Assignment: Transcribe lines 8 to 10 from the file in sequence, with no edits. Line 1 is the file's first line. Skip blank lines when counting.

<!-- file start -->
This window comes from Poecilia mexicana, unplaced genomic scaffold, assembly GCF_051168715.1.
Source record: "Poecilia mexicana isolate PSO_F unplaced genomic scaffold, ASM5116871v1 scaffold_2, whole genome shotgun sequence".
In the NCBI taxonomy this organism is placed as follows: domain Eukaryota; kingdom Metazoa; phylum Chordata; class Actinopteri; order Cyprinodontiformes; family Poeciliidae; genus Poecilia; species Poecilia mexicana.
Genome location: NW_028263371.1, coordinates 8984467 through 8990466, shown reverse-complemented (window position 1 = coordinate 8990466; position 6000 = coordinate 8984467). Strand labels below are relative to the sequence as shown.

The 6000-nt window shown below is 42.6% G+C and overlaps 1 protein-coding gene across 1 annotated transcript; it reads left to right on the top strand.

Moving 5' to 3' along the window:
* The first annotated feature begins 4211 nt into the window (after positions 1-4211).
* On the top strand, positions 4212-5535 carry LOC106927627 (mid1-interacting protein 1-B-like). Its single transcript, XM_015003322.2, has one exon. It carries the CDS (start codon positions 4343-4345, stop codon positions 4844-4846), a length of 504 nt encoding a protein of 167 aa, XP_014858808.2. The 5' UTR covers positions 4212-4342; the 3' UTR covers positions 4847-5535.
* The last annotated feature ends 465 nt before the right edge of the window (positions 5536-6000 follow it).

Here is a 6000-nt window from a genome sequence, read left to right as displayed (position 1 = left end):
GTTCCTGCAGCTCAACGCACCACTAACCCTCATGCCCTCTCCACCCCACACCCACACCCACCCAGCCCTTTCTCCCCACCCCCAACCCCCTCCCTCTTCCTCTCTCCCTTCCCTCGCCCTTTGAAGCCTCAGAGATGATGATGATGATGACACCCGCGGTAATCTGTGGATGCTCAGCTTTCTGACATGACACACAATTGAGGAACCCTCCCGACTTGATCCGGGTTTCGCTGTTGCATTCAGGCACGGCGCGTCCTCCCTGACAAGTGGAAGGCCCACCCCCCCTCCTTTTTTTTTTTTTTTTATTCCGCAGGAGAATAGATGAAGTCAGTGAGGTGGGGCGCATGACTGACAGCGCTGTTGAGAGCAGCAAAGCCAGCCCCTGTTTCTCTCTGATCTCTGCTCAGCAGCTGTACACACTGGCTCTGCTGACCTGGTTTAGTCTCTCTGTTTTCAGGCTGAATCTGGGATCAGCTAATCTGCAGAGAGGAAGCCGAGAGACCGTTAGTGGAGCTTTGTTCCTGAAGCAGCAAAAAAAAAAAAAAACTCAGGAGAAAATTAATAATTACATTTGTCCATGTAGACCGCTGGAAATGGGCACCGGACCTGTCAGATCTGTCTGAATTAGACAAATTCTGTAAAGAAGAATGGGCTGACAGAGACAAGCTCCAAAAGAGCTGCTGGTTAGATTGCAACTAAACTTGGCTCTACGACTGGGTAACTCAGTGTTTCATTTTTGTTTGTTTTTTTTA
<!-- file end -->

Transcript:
* On the top strand, positions 4212-5535 carry LOC106927627 (mid1-interacting protein 1-B-like). Its single transcript, XM_015003322.2, has one exon. It carries the CDS (start codon positions 4343-4345, stop codon positions 4844-4846), a length of 504 nt encoding a protein of 167 aa, XP_014858808.2. The 5' UTR covers positions 4212-4342; the 3' UTR covers positions 4847-5535.
* The last annotated feature ends 465 nt before the right edge of the window (positions 5536-6000 follow it).

Here is a 6000-nt window from a genome sequence, read left to right as displayed (position 1 = left end):